Microalgae D. salina, D. salina
D. Salina is a unicellular biflagellate red-coloured alga which synthesises massive amounts of carotenoid pigments, colouring the cells a very bright red.
Michel Felix Dunal first discovered "D. salina" in 1838. It was first sighted in the saltern evaporation ponds of Montpellier, on the Mediterranean coast in southern France. It was 67 years late, in 1905, that it was finally named by the Romanian botanist and scientist - Emanoil C. Teodoresco.
Marine Dunaliella species are commonly observed in salt lakes in all parts of the world from tropical to temperate to polar regions where they often impart an orange-red colour to the water.
D. salina was first cultivated for its beta-carotene (B-carotene) content in the USSR in 1966 but it was the first and second oil shocks of the 1970’s that focussed attention on D. Salina as an alternative feed stock for liquid fuels and the replacement of petroleum based chemicals.
At the same time, there was considerable interest both in Australia and abroad to continue what the Russians had started, by farming D. salina for its B-carotene. Science company Roche was maintaining a D. salina research programme at its Institute of Marine Biology in Dee Why NSW, which suggested that the biosynthetic route might have advantages. One of these advantages could be the rising consumer preference for ‘natural’ over ‘synthetic’ food additives; the main market for B-carotene being as a colourant and pro-vitamin A compound.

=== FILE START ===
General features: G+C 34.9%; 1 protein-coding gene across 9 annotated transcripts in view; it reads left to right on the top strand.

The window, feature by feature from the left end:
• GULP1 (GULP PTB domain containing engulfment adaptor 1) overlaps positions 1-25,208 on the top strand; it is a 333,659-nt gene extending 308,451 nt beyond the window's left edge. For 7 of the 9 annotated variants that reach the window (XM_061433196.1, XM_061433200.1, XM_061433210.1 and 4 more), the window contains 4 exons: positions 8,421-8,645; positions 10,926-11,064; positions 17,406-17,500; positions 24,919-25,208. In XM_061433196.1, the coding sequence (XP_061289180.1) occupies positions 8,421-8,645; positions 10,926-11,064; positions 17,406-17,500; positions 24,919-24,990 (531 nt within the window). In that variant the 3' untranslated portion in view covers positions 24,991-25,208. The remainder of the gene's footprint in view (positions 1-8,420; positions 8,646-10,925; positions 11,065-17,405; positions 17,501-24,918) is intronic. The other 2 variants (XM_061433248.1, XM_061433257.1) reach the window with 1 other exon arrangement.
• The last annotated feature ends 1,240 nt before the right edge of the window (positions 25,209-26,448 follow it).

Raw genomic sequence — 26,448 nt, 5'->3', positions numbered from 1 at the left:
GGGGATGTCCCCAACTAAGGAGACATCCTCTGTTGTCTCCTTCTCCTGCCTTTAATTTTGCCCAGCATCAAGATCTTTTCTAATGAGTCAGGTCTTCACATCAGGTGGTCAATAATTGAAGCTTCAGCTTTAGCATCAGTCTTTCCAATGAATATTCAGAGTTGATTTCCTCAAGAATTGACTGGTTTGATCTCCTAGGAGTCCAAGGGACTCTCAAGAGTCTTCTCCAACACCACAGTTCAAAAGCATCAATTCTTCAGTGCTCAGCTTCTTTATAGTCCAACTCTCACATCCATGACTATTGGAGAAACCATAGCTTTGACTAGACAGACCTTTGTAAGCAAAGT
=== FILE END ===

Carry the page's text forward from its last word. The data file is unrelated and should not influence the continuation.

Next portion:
Although B-carotene can be synthesized or extracted from other natural sources such as carrots, D. salina is still the richest and best ‘natural’ source of this carotenoid. The extreme saline environment in which D. salina grows also makes the open-air large-scale culture of this algae much easier compared to other unicellular algae. The use of the B-carotene as a food or feed additive and a nutritional supplement means that a high-quality product is required. This means that great care must be taken in the extraction and formulation steps.
On a gram for gram basis, D. salina is arguably the most concentrated, nutrient rich food source on earth and it sits at the bottom of the food chain.
D. salina is nature’s richest source of dietary beta-carotene and mixed carotenoids. It contains the important 9-cis beta-carotene isomer which is one of natures most powerful antioxidants. It also contains the important all-trans beta-carotene isomer that can be converted to the safe and non-toxic pro-vitamin A. Of the 600 carotenoids discovered so far, only beta-carotene, alpha-carotene and beta-cryptoxanthin possess vitamin A activity
It contains a comprehensive spectrum of natural vitamins (especially B12), minerals, amino acids, essential fatty acids (DHA/EPA), carbohydrates, polysaccharides, and other phytonutrients. It is a rich source of antioxidants and free radical scavengers. It is also a good source of magnesium, electrolyte minerals and chlorophyll (a great detoxing agent).
D. salina contains a potent mixture of the most important carotenoids, including: B-carotene, A-carotene, lutein, zeaxanthin, astaxanthin and cryptoxanthin. Carotenoids are also naturally found in some fruits and vegetables and are considered one of the most important daily nutrients for people to consume every day.
* These statements have not been evaluated by the TGA. This product is not intended to diagnose, treat, cure or prevent any disease
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